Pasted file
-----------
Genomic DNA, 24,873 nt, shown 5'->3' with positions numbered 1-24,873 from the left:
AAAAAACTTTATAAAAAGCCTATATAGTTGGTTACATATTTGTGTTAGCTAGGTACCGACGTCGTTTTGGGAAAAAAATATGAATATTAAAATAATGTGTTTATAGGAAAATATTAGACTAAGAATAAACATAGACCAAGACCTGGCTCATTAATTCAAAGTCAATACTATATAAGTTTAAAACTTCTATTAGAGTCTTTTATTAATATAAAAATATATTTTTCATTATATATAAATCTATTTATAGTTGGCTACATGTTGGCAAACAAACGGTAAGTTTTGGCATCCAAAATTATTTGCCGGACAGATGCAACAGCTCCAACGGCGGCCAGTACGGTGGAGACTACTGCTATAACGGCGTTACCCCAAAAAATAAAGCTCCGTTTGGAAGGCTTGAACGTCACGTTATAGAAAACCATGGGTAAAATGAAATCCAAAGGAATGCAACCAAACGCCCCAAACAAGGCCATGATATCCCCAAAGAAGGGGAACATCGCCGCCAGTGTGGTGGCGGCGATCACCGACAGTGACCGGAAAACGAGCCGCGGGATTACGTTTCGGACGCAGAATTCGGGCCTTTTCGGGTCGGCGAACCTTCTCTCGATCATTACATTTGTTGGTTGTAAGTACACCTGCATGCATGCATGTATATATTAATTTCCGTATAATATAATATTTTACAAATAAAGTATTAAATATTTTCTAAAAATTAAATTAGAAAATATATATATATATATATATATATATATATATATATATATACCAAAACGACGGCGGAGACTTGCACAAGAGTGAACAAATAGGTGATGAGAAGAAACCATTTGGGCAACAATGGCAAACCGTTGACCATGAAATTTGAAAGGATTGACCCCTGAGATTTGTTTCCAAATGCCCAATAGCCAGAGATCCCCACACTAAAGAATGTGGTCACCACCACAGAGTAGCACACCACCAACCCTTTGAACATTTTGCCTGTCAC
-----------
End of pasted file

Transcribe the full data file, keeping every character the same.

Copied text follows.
Genomic DNA, 24,873 nt, shown 5'->3' with positions numbered 1-24,873 from the left:
AAAAAACTTTATAAAAAGCCTATATAGTTGGTTACATATTTGTGTTAGCTAGGTACCGACGTCGTTTTGGGAAAAAAATATGAATATTAAAATAATGTGTTTATAGGAAAATATTAGACTAAGAATAAACATAGACCAAGACCTGGCTCATTAATTCAAAGTCAATACTATATAAGTTTAAAACTTCTATTAGAGTCTTTTATTAATATAAAAATATATTTTTCATTATATATAAATCTATTTATAGTTGGCTACATGTTGGCAAACAAACGGTAAGTTTTGGCATCCAAAATTATTTGCCGGACAGATGCAACAGCTCCAACGGCGGCCAGTACGGTGGAGACTACTGCTATAACGGCGTTACCCCAAAAAATAAAGCTCCGTTTGGAAGGCTTGAACGTCACGTTATAGAAAACCATGGGTAAAATGAAATCCAAAGGAATGCAACCAAACGCCCCAAACAAGGCCATGATATCCCCAAAGAAGGGGAACATCGCCGCCAGTGTGGTGGCGGCGATCACCGACAGTGACCGGAAAACGAGCCGCGGGATTACGTTTCGGACGCAGAATTCGGGCCTTTTCGGGTCGGCGAACCTTCTCTCGATCATTACATTTGTTGGTTGTAAGTACACCTGCATGCATGCATGTATATATTAATTTCCGTATAATATAATATTTTACAAATAAAGTATTAAATATTTTCTAAAAATTAAATTAGAAAATATATATATATATATATATATATATATATATATATATATACCAAAACGACGGCGGAGACTTGCACAAGAGTGAACAAATAGGTGATGAGAAGAAACCATTTGGGCAACAATGGCAAACCGTTGACCATGAAATTTGAAAGGATTGACCCCTGAGATTTGTTTCCAAATGCCCAATAGCCAGAGATCCCCACACTAAAGAATGTGGTCACCACCACAGAGTAGCACACCACCAACCCTTTGAACATTTTGCCTGTCAC